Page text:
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Longevity Medicine Optimism is associated with exceptional longevity in 2 epidemiologic cohorts of men and women


Gnomebe
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Optimism is associated with exceptional longevity in 2 epidemiologic cohorts of men and women

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  1. Edited by Bruce S. McEwen, The Rockefeller University,

 

Significance

Optimism is a psychological attribute characterized as the general expectation that good things will happen, or the belief that the future will be favorable because one can control important outcomes. Previous studies reported that more optimistic individuals are less likely to suffer from chronic diseases and die prematurely. Our results further suggest that optimism is specifically related to 11 to 15% longer life span, on average, and to greater odds of achieving “exceptional longevity,” that is, living to the age of 85 or beyond. These relations were independent of socioeconomic status, health conditions, depression, social integration, and health behaviors (e.g., smoking, diet, and alcohol use). Overall, findings suggest optimism may be an important psychosocial resource for extending life span in older adults.

Abstract

Most research on exceptional longevity has investigated biomedical factors associated with survival, but recent work suggests nonbiological factors are also important. Thus, we tested whether higher optimism was associated with longer life span and greater likelihood of exceptional longevity. Data are from 2 cohorts, women from the Nurses’ Health Study (NHS) and men from the Veterans Affairs Normative Aging Study (NAS), with follow-up of 10 y (2004 to 2014) and 30 y (1986 to 2016), respectively. Optimism was assessed using the Life Orientation Test–Revised in NHS and the Revised Optimism–Pessimism Scale from the Minnesota Multiphasic Personality Inventory-2 in NAS. Exceptional longevity was defined as survival to age 85 or older. Primary analyses used accelerated failure time models to assess differences in life span associated with optimism; models adjusted for demographic confounders and health conditions, and subsequently considered the role of health behaviors. Further analyses used logistic regression to evaluate the likelihood of exceptional longevity. In both sexes, we found a dose-dependent association of higher optimism levels at baseline with increased longevity (P trend < 0.01). For example, adjusting for demographics and health conditions, women in the highest versus lowest optimism quartile had 14.9% (95% confidence interval, 11.9 to 18.0) longer life span. Findings were similar in men. Participants with highest versus lowest optimism levels had 1.5 (women) and 1.7 (men) greater odds of surviving to age 85; these relationships were maintained after adjusting for health behaviors. Given work indicating optimism is modifiable, these findings suggest optimism may provide a valuable target to test for strategies to promote longevity.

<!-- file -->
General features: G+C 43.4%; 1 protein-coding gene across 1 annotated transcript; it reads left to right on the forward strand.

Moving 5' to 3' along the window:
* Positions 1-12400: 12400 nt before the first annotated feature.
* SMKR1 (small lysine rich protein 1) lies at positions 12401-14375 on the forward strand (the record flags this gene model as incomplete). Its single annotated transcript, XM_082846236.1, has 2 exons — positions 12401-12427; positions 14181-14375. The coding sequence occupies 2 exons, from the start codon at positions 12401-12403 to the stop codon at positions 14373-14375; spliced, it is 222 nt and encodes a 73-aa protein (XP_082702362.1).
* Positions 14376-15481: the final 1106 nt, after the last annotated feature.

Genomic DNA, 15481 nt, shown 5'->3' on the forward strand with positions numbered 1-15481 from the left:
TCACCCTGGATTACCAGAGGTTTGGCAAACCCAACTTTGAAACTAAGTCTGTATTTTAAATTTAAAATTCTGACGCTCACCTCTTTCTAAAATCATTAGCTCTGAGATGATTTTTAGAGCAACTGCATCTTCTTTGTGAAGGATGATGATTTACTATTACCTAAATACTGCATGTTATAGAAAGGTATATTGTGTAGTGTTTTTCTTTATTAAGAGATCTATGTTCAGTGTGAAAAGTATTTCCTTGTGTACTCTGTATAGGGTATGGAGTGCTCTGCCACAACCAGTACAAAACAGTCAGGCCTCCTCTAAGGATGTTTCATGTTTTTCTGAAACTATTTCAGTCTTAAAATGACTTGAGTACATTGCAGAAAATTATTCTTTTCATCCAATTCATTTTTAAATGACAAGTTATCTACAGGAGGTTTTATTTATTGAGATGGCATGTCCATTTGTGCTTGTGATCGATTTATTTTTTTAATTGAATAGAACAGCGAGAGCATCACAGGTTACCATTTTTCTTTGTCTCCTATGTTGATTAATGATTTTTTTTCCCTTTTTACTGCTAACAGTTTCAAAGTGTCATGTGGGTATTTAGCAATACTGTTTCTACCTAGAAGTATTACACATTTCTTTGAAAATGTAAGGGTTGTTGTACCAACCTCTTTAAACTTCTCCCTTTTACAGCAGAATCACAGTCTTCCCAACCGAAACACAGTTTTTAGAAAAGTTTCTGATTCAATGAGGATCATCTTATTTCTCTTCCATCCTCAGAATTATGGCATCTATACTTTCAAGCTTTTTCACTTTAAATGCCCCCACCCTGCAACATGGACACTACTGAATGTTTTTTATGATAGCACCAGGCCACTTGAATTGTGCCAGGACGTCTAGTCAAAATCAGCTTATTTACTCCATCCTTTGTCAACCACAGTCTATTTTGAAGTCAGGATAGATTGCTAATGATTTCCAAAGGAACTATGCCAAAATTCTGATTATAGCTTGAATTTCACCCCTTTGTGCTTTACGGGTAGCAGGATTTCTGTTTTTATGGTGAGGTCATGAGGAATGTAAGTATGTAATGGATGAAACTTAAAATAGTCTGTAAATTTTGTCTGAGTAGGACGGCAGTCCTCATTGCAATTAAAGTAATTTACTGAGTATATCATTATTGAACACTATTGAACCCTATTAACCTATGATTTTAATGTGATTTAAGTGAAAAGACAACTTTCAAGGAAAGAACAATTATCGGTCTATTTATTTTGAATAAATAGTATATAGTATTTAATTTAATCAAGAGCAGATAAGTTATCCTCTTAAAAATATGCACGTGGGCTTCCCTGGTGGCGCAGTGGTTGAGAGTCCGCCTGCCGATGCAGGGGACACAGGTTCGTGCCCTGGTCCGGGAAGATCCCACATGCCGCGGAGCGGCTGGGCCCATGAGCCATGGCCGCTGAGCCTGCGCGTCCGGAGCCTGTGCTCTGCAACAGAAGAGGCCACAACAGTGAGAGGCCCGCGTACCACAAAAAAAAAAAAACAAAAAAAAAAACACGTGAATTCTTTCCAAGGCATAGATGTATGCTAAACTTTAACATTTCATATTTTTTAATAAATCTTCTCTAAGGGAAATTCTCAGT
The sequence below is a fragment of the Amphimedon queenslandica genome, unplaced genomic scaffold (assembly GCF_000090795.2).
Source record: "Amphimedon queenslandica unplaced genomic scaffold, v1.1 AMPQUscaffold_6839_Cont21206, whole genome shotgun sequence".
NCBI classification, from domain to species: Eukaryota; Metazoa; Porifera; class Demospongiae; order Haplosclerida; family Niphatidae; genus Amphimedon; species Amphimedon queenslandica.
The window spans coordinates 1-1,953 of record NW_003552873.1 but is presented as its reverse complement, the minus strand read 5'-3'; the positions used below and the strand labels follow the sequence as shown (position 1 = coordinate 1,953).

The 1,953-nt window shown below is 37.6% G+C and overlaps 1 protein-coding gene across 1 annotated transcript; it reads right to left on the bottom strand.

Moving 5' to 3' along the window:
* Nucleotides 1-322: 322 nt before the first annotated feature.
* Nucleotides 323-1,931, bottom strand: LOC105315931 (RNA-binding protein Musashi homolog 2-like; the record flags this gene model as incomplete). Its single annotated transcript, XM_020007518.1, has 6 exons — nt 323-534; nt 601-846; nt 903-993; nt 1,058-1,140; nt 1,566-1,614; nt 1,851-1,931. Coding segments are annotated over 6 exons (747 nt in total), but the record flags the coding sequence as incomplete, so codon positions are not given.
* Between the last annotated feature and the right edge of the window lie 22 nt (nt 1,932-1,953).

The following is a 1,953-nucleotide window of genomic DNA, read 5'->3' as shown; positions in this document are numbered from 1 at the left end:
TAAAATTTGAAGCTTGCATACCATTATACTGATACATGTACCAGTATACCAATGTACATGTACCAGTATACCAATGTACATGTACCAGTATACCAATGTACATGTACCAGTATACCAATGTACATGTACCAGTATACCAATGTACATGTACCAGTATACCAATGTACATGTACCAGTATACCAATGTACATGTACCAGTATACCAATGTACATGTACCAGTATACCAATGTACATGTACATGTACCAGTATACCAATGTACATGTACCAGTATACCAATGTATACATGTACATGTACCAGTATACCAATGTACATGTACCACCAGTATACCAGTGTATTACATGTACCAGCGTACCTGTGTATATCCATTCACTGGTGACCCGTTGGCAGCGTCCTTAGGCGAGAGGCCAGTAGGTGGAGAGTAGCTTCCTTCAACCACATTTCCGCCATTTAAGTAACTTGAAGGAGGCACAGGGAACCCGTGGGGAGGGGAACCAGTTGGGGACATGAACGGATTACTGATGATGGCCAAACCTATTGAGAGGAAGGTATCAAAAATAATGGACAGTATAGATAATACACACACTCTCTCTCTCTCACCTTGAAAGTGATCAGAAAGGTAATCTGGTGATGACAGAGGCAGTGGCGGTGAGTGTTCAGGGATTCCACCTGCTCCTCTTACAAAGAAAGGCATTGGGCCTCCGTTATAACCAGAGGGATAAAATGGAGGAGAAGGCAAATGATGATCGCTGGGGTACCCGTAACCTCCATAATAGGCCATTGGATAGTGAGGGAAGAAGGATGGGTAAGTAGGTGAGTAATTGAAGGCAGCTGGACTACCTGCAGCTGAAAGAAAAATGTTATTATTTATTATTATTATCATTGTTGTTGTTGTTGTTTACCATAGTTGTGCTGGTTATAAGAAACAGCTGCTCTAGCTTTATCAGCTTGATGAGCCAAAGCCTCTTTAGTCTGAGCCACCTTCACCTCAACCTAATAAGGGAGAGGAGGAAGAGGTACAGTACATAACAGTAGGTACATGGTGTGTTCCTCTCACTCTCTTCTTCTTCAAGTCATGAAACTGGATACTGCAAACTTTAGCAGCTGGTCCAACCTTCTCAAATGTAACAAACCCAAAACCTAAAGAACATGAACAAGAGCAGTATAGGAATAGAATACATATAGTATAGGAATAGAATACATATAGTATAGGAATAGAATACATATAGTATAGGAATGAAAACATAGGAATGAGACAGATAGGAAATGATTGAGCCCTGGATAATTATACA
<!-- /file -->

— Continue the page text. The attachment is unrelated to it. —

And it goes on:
Amazing how an attitude or outlook can help make you live longer.

 

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